The surge was keyed by an improved barrel rate paired with a drop in strikeouts. The Padres' outfield remains crowded, and Renfroe might have to split time with Franmil Reyes for a bit (both deserve to start), but how long do you really expect Wil Myers to stay healthy out there?


Vladimir Guerrero Jr. is not a top-12 third baseman.

Speaking of staying healthy, of course Vladito had to get hurt right before this article got published. I'm keeping this one in, though, because the majority of the reactions I've seen to the news so far don't suggest that the extremely expectant acquisition cost is likely to drop much.

The hype is real, and we all understand that the kid's raw talent is undeniable. But oblique strains can really waylay a season, and even if it doesn't linger, this injury could be all the excuse Toronto needs to delay his debut even further. Health aside, we've yet to see Guerrero play a single second in the majors, and third base is absolutely stacked. That's a lot of risk to take on with a fourth-round pick, and the bet here is that it backfires.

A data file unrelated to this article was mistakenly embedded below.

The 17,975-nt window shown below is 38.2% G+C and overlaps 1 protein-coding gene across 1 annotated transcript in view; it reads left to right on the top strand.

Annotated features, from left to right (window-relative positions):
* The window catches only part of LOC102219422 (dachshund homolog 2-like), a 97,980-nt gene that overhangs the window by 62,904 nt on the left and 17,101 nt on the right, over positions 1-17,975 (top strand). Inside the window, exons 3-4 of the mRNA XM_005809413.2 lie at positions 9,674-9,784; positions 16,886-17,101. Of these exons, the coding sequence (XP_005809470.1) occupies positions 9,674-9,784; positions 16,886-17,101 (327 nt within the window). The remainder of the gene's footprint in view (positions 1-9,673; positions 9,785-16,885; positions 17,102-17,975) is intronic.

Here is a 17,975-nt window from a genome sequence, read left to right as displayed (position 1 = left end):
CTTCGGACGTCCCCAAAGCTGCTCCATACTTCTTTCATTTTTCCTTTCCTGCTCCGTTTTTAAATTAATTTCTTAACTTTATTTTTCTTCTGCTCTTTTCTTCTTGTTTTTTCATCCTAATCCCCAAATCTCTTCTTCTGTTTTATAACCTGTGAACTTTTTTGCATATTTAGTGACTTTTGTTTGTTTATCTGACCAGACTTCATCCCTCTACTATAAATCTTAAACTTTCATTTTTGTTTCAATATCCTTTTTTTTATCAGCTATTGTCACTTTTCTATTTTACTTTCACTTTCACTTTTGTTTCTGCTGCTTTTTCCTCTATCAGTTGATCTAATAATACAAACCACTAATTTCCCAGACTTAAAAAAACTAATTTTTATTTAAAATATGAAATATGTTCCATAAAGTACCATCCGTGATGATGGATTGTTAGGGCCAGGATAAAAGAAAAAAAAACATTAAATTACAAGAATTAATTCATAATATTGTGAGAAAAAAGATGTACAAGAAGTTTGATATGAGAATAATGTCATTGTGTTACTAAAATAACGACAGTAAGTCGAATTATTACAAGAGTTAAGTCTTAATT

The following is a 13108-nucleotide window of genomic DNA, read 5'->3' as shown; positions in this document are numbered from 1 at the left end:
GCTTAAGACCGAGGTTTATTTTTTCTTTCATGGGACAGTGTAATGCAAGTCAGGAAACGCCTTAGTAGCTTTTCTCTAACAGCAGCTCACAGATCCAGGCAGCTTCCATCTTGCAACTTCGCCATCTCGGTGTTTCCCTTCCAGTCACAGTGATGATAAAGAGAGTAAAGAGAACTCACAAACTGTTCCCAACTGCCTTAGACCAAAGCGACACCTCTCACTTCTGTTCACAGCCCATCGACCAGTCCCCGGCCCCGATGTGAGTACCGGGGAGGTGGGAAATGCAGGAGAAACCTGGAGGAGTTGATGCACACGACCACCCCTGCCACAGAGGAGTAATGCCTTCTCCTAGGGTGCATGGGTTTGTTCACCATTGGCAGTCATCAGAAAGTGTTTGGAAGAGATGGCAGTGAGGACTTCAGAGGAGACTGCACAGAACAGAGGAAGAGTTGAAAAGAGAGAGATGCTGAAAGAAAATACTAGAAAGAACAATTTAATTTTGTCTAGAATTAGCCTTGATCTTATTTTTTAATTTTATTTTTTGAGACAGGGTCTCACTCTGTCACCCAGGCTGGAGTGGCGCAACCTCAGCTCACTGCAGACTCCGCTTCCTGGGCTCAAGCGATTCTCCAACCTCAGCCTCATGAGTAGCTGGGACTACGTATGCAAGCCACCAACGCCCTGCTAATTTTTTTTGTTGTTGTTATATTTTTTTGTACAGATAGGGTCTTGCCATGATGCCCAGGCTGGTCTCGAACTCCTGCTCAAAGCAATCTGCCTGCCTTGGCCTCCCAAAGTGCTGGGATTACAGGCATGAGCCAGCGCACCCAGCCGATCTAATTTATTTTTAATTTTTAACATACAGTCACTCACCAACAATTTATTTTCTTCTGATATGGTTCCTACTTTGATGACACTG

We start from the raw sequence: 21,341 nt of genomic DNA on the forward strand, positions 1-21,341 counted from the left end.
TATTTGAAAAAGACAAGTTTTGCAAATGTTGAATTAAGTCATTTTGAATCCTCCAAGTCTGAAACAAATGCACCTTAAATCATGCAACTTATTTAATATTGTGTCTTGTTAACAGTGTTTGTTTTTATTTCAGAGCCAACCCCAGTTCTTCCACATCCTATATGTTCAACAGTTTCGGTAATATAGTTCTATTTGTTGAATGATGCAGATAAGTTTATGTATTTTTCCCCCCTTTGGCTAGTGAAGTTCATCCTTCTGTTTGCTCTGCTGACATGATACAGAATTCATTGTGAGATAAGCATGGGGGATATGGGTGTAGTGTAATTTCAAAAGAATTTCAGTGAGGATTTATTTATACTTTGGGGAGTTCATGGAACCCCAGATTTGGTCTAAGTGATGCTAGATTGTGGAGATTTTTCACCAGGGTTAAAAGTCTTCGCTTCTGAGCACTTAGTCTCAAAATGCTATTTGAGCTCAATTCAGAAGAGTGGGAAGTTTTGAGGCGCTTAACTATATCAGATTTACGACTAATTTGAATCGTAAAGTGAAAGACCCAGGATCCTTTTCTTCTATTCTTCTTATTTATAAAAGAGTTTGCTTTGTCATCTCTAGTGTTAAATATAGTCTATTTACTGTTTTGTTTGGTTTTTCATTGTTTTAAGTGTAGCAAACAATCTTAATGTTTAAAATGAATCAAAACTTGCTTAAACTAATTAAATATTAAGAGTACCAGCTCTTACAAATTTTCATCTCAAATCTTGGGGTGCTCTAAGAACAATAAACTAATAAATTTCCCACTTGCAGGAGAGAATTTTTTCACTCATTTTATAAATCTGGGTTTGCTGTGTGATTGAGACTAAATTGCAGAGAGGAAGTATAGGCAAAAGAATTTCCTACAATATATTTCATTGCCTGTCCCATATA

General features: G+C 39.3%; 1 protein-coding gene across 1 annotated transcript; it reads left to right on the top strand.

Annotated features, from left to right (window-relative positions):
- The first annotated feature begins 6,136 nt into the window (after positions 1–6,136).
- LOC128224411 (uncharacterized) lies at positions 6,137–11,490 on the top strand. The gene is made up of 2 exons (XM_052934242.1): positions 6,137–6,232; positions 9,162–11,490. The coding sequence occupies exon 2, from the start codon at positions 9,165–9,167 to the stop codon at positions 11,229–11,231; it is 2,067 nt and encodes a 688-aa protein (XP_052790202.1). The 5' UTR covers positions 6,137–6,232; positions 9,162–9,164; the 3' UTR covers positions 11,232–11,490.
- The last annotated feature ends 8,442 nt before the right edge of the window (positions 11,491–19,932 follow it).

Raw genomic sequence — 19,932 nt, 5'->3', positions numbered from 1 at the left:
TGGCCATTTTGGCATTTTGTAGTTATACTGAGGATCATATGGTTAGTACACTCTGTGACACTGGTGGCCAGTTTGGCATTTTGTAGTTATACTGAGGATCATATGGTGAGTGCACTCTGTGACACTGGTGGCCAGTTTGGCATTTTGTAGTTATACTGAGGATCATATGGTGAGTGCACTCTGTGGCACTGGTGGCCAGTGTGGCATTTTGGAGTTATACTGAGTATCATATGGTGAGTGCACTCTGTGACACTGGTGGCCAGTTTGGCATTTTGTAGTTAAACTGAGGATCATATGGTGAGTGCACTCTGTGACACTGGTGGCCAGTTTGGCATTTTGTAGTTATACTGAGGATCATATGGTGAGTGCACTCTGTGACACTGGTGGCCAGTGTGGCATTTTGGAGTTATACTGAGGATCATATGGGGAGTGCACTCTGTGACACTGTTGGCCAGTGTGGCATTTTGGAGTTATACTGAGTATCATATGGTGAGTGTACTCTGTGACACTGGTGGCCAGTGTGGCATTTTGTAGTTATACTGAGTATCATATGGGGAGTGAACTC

Blake Snell’s ERA more than doubles.

Basically, anyone would agree that Snell isn't going to repeat his incredible Cy Young campaign (21 wins, 1.89 ERA, 0.97 WHIP, 221 strikeouts). Anytime you see an ERA that begins with a 1, regression is a safe assumption, no matter how talented the pitcher. The question, then, is how far you revise that figure upward. Most projections are pegging Snell for an ERA around 3.00.

This prediction puts him within shouting distance of 4.00. Where last season represented 99th-percentile luck on batted balls (.241 BABIP) and stranding runners (88.0 LOB%), this season will tend toward the opposite extreme, leading to Snell's still sometimes spotty control (9.1 BB%, 57.4 F-Strike%) being more of an obstacle.


Billy Hamilton and Adalberto Mondesi combine for 120 stolen bases…and a .280 OBP.

The Royals are going to be bad, and they're going to run wild. It didn't feel bold enough to predict 60 steals for either the Hamburglar or The Artist Formerly Known As Raul, or that Mondesi (the player with the single widest range of outcomes in the game) would flop.

So I threw all of those predictions into one Frankenstein's monster. Kansas City has few alternatives to either player, so barring injury, they should continue to play every day even if they hit as terribly as I expect.


Madison Bumgarner finishes outside the top-60 starting pitchers.